State
North Carolina
Residential appraisals that conform to the standards of Fannie/Freddie are not FRT; however, those standards require one to be Certified or Licensed. Determining which appraisals require one to be Certified or Licensed is far more complex than determining if the job involves a FRT.

They made it easy here in NC; all appraisals must be done by a Certified or Licensed appraiser.
 

rcsone

Senior Member
Joined
May 26, 2007
Professional Status
Certified Residential Appraiser
State
Oklahoma
....if so chosen by THEM, someone drawing Social Security and using part of that to pay on anything could and would be a FRT......using the phone in the pursuit of income in error legally because of government taxes and fees collected from carrier could be FRT. . . . . What could not past remotely be considered somewhere a transaction not Federal, if it involved money, information, communication or some sort of supervision? Personal?....rs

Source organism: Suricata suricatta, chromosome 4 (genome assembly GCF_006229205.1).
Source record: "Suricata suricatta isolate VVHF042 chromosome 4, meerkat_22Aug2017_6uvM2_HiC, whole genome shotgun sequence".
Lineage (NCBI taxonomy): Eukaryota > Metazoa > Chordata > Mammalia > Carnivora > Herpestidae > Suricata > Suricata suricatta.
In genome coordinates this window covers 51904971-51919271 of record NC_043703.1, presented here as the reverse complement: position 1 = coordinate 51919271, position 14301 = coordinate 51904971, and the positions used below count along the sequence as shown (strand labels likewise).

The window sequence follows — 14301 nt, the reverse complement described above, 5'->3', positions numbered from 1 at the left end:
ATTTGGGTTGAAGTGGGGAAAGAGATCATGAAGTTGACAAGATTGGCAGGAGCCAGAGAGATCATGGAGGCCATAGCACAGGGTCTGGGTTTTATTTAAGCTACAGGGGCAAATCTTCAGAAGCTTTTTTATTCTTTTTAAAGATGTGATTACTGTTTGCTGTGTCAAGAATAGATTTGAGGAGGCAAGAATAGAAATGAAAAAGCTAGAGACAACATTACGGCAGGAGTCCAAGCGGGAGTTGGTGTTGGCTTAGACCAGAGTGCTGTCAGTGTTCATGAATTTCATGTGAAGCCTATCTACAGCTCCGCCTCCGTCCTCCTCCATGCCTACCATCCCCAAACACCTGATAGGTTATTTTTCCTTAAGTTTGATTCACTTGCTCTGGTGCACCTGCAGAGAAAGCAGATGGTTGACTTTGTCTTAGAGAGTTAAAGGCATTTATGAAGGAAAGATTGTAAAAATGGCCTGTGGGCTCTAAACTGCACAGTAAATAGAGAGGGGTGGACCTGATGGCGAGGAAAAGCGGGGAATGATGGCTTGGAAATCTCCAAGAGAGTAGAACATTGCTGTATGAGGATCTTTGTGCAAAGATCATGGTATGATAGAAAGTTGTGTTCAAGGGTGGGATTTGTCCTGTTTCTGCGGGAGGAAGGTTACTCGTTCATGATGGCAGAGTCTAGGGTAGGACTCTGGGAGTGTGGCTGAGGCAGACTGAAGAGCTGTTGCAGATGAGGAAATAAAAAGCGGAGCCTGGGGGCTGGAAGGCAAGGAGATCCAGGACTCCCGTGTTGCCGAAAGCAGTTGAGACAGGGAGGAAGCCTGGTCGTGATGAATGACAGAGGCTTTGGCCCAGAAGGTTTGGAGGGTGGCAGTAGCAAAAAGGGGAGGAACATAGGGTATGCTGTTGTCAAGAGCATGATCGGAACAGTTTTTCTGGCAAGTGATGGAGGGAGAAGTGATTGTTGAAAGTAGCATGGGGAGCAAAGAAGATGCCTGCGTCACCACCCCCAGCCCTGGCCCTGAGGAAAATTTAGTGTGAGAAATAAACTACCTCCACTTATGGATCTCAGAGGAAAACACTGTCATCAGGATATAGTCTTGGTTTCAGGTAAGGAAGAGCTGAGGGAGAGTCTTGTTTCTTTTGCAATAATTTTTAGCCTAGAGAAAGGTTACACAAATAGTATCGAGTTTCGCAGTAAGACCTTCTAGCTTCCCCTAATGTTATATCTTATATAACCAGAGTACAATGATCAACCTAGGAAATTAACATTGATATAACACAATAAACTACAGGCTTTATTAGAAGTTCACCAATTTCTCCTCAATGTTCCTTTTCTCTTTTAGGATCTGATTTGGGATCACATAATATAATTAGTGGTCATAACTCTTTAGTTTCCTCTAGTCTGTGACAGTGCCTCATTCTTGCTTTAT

Restrain

Elite Member
Joined
Jan 22, 2002
Professional Status
Certified General Appraiser
State
Florida
I noticed that one bill wandering though Congress defines all appraisals for lending purpoes a FRT. Whatever the consensus today, may well be different tomorrow.
 

Ray Miller

Thread Starter
Elite Member
Joined
Feb 20, 2002
Professional Status
Licensed Appraiser
State
Wisconsin
At the time an appraisal is ordered I have ask the ordering person if it is an FRT, most have not had a clue as to what I am talking about. I have tried to give them a Definition of an FRT and they still don't understand.